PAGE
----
She had seen Pharaoh drown, and the fright had caused the bald spot on her head. She could ward off witches and dissolve spells.
Uncle Dan'l was another favorite, a kind-hearted, gentle soul, who long after, as Nigger Jim in the Tom Sawyer and Huckleberry Finn tales, would win world-wide love and sympathy.
Through that far-off, warm, golden summer-time Little Sam romped and dreamed and grew. He would return each summer to the farm during those early years. It would become a beautiful memory. His mother generally kept him there until the late fall, when the chilly evenings made them gather around the wide, blazing fireplace. Sixty years later he wrote:
"I can see the room yet with perfect clearness. I can see all its belongings, all its details; the family-room of the house, with the trundle-bed in one corner and the spinning-wheel in another--a wheel whose rising and falling wail, heard from a distance, was the mournfulest of all sounds to me and made me homesick and low- spirited and filled my atmosphere with the wandering spirits of the dead; the vast fireplace, piled high with flaming logs from whose ends a sugary sap bubbled out but did not go to waste, for we scraped it off and ate it; . . . the lazy cat spread out on the rough hearthstones, the drowsy dogs braced against the jambs, blinking; my aunt in one chimney-corner, and my uncle in the other, smoking his corn-cob pipe."
It is hard not to tell more of the farm, for the boy who was one day going to write of Tom and Huck and the rest learned there so many things that Tom and Huck would need to know.
But he must have "book-learning," too, Jane Clemens said. On his return to Hannibal that first summer, she decided that Little Sam was ready for school. He was five years old and regarded as a "stirring child."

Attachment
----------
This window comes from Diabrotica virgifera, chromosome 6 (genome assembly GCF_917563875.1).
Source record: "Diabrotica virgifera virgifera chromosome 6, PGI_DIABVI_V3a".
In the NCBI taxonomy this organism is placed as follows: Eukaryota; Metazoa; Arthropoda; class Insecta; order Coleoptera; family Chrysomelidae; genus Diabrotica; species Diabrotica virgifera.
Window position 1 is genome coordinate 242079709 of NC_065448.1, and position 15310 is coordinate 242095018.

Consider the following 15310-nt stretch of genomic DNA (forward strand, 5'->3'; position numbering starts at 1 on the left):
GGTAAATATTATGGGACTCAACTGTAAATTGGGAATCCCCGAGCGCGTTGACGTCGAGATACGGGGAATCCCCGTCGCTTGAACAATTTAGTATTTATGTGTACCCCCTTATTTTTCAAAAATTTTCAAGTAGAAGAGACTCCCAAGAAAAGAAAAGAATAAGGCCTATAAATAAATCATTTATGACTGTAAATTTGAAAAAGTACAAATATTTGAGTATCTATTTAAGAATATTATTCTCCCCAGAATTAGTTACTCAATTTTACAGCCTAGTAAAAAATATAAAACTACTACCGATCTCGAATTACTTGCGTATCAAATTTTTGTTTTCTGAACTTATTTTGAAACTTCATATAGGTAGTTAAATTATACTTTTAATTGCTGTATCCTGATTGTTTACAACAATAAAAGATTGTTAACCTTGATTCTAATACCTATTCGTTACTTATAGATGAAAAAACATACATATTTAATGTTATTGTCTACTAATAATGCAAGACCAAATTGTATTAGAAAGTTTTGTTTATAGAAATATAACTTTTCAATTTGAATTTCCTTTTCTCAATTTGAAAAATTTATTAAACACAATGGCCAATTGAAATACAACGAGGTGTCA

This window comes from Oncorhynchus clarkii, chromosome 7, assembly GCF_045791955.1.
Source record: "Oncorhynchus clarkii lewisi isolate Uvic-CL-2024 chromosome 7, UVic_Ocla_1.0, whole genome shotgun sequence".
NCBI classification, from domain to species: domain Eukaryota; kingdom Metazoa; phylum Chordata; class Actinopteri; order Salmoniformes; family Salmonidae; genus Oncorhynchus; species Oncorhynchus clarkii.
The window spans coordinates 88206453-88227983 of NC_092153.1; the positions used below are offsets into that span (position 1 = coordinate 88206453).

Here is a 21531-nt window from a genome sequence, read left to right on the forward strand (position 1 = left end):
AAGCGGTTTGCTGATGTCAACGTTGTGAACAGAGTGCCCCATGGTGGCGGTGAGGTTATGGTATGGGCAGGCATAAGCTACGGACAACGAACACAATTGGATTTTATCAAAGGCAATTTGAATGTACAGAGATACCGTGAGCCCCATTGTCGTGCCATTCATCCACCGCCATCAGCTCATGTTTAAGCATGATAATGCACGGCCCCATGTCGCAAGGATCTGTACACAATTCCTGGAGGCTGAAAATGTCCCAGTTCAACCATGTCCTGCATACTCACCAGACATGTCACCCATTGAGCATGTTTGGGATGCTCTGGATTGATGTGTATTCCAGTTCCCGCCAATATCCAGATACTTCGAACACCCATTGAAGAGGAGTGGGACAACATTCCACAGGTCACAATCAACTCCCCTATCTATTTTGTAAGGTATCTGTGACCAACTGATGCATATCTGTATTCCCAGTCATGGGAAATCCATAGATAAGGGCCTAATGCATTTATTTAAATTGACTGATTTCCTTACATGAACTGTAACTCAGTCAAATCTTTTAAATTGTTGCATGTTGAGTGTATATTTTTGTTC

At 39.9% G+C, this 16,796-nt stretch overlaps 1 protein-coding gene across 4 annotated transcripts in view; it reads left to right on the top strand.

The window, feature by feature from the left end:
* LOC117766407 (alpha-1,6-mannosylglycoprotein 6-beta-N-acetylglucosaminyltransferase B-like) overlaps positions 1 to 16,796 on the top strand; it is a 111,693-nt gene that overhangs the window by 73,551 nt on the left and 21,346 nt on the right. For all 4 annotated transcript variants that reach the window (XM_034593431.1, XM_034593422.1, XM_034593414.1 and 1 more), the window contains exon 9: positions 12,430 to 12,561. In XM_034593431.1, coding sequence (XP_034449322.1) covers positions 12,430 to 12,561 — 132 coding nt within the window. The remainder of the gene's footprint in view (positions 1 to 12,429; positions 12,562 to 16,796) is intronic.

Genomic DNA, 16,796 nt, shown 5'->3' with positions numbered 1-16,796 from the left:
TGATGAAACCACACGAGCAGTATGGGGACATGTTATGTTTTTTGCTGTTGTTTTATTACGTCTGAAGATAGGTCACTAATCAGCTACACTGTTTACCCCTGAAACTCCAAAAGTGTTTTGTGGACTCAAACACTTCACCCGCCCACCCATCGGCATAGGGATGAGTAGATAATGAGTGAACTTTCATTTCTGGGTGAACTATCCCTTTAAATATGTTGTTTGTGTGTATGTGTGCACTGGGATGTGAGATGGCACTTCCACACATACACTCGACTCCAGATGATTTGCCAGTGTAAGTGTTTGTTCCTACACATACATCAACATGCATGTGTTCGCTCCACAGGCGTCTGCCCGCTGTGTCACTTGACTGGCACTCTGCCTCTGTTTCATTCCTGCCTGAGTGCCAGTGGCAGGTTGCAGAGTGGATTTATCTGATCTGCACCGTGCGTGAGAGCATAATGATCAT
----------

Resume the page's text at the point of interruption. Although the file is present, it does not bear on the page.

"He drives me crazy with his didoes when he's in the house," his mother declared, "and when he's out of it I'm expecting every minute that some one will bring him home half dead."
Mark Twain used to say that he had had nine narrow escapes from drowning, and it was at this early age that he was brought home one afternoon in a limp state, having been pulled from a deep hole in Bear Creek by a slave girl.
When he was restored, his mother said: "I guess there wasn't much danger. People born to be hanged are safe in water."
Mark Twain's mother was the original of Aunt Polly in the story of Tom Sawyer, an outspoken, keen-witted, charitable woman, whom it was good to know. She had a heart full of pity, especially for dumb creatures. She refused to kill even flies, and punished the cat for catching mice. She would drown young kittens when necessary, but warmed the water for the purpose. She could be strict, however, with her children, if occasion required, and recognized their faults.
Little Sam was inclined to elaborate largely on fact. A neighbor once said to her: "You don't believe anything that child says, I hope."
"Oh yes, I know his average. I discount him ninety per cent. The rest is pure gold."
She declared she was willing to pay somebody to take him off her hands for a part of each day and try to teach him "manners." A certain Mrs. E. Horr was selected for the purpose.
Mrs. Horr's school on Main Street, Hannibal, was of the old-fashioned kind. There were pupils of all ages, and everything was taught up to the third reader and long division. Pupils who cared to go beyond those studies went to a Mr. Cross, on the hill, facing what is now the public square. Mrs. Horr received twenty-five cents a week for each pupil, and the rules of conduct were read daily. After the rules came the A-B-C class, whose recitation was a hand-to-hand struggle, requiring no study- time.
The rules of conduct that first day interested Little Sam. He wondered how nearly he could come to breaking them and escape. He experimented during the forenoon, and received a warning. Another experiment would mean correction. He did not expect to be caught again; but when he least expected it he was startled by a command to go out and bring a stick for his own punishment.